Thank You WP Family!

wordpress-family-awardWell I logged in today to find I’d been nominated for an award by a fellow WordPress blogger who follows my blog.  It’s rewarding just to know that I’ve got a small following, but then to have someone think enough of what I’m doing here to include me on a list of blogs they consider to be their ‘family’ is truly humbling.

I was nominated for the WordPress Family Award, and you can find out more about it here: http://prayingforoneday.wordpress.com/2013/04/02/word-press-family-award/

This is an award for everyone who is part of the “Word Press Family” I start this award on the basis that the WordPress family has taken me in, and showed me love and a caring side only WordPress can. The way people take a second to be nice, to answer a question and not make things a competition amazes me here. I know I have been given many awards, but I wanted to leave my own legacy on here by creating my own award, as many have done before. This represents “Family” we never meet, but are there for us as family. It is my honour to start this award

Rules:

1. Display the award logo on your blog.

2. Link back to the person who nominated you.

3. Nominate 10 others you see as having an impact on your wordpress experience and family

4. Let your 10 Family members know you have awarded them

5. That is it. Just please pick 10 people that have taken you as  a friend, and spread the love

I was nominated by milesforthought who blogs about her experiences as a runner and offers everything from fitness tips and inspiration to delicious recipes that make me drool and are very doable. Her articles are always very informative, and though I’m not a runner, her writing inspires me to try to live a healthier, more active lifestyle (for me … I’m not that active, though I should be). I love the fact that she does a lot of research and is all about sharing knowledge and information. While all her posts are ones that I enjoy, my favorite so far is a short one called “Meatless Mondays to Meatless Always.”  To me, this epitomizes Ani’s ability to combine information and inspiration in one seamless package.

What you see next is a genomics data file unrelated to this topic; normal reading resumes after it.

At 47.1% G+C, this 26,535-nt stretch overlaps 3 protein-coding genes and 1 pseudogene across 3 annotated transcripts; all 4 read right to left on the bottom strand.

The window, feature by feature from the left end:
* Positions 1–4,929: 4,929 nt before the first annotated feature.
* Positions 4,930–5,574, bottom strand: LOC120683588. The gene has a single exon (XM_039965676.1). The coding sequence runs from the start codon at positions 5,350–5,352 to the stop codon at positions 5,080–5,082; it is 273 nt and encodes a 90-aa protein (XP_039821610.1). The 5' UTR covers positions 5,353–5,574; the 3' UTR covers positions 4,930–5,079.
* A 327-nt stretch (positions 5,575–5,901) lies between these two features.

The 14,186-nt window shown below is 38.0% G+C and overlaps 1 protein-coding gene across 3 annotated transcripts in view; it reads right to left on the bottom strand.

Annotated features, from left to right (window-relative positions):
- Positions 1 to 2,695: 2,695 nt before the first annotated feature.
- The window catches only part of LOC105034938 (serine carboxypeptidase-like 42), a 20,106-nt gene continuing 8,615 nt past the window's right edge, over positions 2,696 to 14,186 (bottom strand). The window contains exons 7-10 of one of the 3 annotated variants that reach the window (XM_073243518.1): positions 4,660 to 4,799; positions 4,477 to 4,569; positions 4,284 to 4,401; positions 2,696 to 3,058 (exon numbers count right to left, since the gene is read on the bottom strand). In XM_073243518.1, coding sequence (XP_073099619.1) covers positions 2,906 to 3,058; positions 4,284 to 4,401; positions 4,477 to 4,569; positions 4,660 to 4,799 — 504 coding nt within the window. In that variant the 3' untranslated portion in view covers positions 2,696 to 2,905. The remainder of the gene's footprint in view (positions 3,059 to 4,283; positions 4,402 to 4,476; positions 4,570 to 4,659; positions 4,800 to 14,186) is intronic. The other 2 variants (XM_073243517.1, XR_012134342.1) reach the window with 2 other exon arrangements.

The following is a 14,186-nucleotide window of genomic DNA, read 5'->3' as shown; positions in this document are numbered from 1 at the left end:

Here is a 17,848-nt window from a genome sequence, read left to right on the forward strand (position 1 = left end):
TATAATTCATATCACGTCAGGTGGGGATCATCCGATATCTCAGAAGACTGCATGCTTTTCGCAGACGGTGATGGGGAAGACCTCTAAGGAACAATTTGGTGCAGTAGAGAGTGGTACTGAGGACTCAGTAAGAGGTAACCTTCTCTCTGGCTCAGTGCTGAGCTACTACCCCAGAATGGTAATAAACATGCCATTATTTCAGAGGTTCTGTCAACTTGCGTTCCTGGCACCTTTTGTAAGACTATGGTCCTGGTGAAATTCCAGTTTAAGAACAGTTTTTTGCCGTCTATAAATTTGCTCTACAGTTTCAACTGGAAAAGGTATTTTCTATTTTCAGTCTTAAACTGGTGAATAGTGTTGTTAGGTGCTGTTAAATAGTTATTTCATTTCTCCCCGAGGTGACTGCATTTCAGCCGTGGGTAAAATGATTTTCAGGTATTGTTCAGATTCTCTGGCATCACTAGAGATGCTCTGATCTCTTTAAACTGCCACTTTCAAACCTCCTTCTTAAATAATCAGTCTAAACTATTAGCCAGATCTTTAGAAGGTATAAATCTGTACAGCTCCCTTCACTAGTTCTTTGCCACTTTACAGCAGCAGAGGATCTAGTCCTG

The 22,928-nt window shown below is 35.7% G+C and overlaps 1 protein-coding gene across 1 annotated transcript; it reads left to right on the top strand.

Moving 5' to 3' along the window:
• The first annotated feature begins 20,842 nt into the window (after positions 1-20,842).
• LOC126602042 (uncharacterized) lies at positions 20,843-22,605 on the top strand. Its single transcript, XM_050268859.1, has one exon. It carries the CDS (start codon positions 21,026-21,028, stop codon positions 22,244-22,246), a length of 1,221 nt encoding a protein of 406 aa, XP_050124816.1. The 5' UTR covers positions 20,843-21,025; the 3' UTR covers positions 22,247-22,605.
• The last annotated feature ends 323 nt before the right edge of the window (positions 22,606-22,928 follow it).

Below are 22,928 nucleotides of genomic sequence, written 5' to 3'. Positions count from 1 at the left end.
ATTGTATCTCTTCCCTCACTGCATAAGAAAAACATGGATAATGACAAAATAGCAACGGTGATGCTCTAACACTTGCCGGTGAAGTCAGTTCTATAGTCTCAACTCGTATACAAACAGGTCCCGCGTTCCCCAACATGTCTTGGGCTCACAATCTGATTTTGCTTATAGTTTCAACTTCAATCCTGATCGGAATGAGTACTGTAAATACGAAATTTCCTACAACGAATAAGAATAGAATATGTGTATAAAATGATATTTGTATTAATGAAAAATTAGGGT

There is a growing number of blogs that I’ve come to follow and look forward to reading. If I don’t see something from one for a while, I definitely notice and wonder how things are going. So, here are just 10 of those I consider to be “part of my WordPress family”:

1. Fueled By Vegetables

2. A Lot On your Plate

3. Move Eat Create

4. Violet’s Veg*an e-comics

5. Poppy’s Patisserie | Bunny Kitchen

6. Don’t Switch Off The Light

7. GG’s World

8. My Favourite Pastime

9. A Happy Organic Vegetarian Journey

10. Vegan Flavorista

Many of the above sites have to do with the vegetarian or vegan lifestly, but not all of them do. I tend to love humor and people who are not afraid to ‘put themselves out there’ in terms of honesty and humor. A lot of the above writers have managed to incorporate an amazing talent to cook, take beautiful photos, be informative and humorous all at once.

I appreciate all of the blogs I’ve found on WordPress so far, and I’m really looking forward to meeting many more family members soon!

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Meatless Monday: Crockpot Experiment #1

I’m a little late adding my Meatless Monday post, but wanted to make sure I got it done lest I start to slip!

This photo comes courtesy of http://crockpot365.blogspot.com/

This photo comes courtesy of http://crockpot365.blogspot.com/

This week’s recipe wasn’t one of my own, but a Pinterest find that I hoped would work … and it did! It was a vegetarian take on the stuffed peppers. It was perfectly satisfying: I always love the chew on wild rice (I used Zatarain’s mix) and the cheesiness was a perfect complement. The blend of spices suggested was perfect. Smoked paprika can be hard to come by (I had to really scour the spice aisle in my grocery store) but I think that if you were to add a little cumin to the blend it would work as well.

To make it vegan, you could easily leave out the cheese and not lose a darn thing. I actually forgot to include the cheese, and sprinkled some over the top about an hour left in the cooking time, and it was all good. Again, though, if it weren’t there, nothing would have been lost in the flavor or texture of this dish.